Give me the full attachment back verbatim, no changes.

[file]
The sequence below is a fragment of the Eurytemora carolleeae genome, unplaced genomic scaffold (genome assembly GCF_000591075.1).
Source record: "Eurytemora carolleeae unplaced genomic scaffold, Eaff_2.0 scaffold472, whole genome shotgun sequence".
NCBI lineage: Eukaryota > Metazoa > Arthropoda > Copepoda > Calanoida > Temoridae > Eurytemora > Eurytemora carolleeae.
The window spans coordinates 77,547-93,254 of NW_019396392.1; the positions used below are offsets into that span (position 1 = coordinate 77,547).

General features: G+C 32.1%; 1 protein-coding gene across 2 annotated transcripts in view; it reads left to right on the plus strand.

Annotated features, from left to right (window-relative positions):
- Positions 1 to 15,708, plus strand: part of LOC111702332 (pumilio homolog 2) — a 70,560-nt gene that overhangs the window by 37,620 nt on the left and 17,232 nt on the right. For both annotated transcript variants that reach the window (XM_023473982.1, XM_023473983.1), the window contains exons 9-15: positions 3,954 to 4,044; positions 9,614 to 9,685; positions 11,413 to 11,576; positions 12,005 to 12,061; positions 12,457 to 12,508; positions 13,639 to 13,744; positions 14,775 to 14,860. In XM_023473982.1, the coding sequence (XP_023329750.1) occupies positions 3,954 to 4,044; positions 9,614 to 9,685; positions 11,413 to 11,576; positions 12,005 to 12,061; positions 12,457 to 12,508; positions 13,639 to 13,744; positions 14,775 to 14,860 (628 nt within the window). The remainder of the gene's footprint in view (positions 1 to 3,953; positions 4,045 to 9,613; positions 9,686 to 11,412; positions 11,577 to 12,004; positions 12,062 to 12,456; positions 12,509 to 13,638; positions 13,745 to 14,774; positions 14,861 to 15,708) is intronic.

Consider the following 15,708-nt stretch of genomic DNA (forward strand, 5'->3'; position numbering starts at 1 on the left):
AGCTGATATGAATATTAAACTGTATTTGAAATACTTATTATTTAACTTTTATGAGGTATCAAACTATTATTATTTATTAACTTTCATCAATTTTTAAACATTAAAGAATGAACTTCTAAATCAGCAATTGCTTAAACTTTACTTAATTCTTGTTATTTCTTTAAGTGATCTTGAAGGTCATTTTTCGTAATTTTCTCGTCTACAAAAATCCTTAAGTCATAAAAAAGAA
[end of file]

The sequence below is a fragment of the Eurytemora carolleeae genome, unplaced genomic scaffold (genome assembly GCF_000591075.1).
Source record: "Eurytemora carolleeae unplaced genomic scaffold, Eaff_2.0 scaffold472, whole genome shotgun sequence".
NCBI lineage: Eukaryota > Metazoa > Arthropoda > Copepoda > Calanoida > Temoridae > Eurytemora > Eurytemora carolleeae.
The window spans coordinates 77,547-93,254 of NW_019396392.1; the positions used below are offsets into that span (position 1 = coordinate 77,547).

General features: G+C 32.1%; 1 protein-coding gene across 2 annotated transcripts in view; it reads left to right on the plus strand.

Annotated features, from left to right (window-relative positions):
- Positions 1 to 15,708, plus strand: part of LOC111702332 (pumilio homolog 2) — a 70,560-nt gene that overhangs the window by 37,620 nt on the left and 17,232 nt on the right. For both annotated transcript variants that reach the window (XM_023473982.1, XM_023473983.1), the window contains exons 9-15: positions 3,954 to 4,044; positions 9,614 to 9,685; positions 11,413 to 11,576; positions 12,005 to 12,061; positions 12,457 to 12,508; positions 13,639 to 13,744; positions 14,775 to 14,860. In XM_023473982.1, the coding sequence (XP_023329750.1) occupies positions 3,954 to 4,044; positions 9,614 to 9,685; positions 11,413 to 11,576; positions 12,005 to 12,061; positions 12,457 to 12,508; positions 13,639 to 13,744; positions 14,775 to 14,860 (628 nt within the window). The remainder of the gene's footprint in view (positions 1 to 3,953; positions 4,045 to 9,613; positions 9,686 to 11,412; positions 11,577 to 12,004; positions 12,062 to 12,456; positions 12,509 to 13,638; positions 13,745 to 14,774; positions 14,861 to 15,708) is intronic.

Consider the following 15,708-nt stretch of genomic DNA (forward strand, 5'->3'; position numbering starts at 1 on the left):
AGCTGATATGAATATTAAACTGTATTTGAAATACTTATTATTTAACTTTTATGAGGTATCAAACTATTATTATTTATTAACTTTCATCAATTTTTAAACATTAAAGAATGAACTTCTAAATCAGCAATTGCTTAAACTTTACTTAATTCTTGTTATTTCTTTAAGTGATCTTGAAGGTCATTTTTCGTAATTTTCTCGTCTACAAAAATCCTTAAGTCATAAAAAAGAA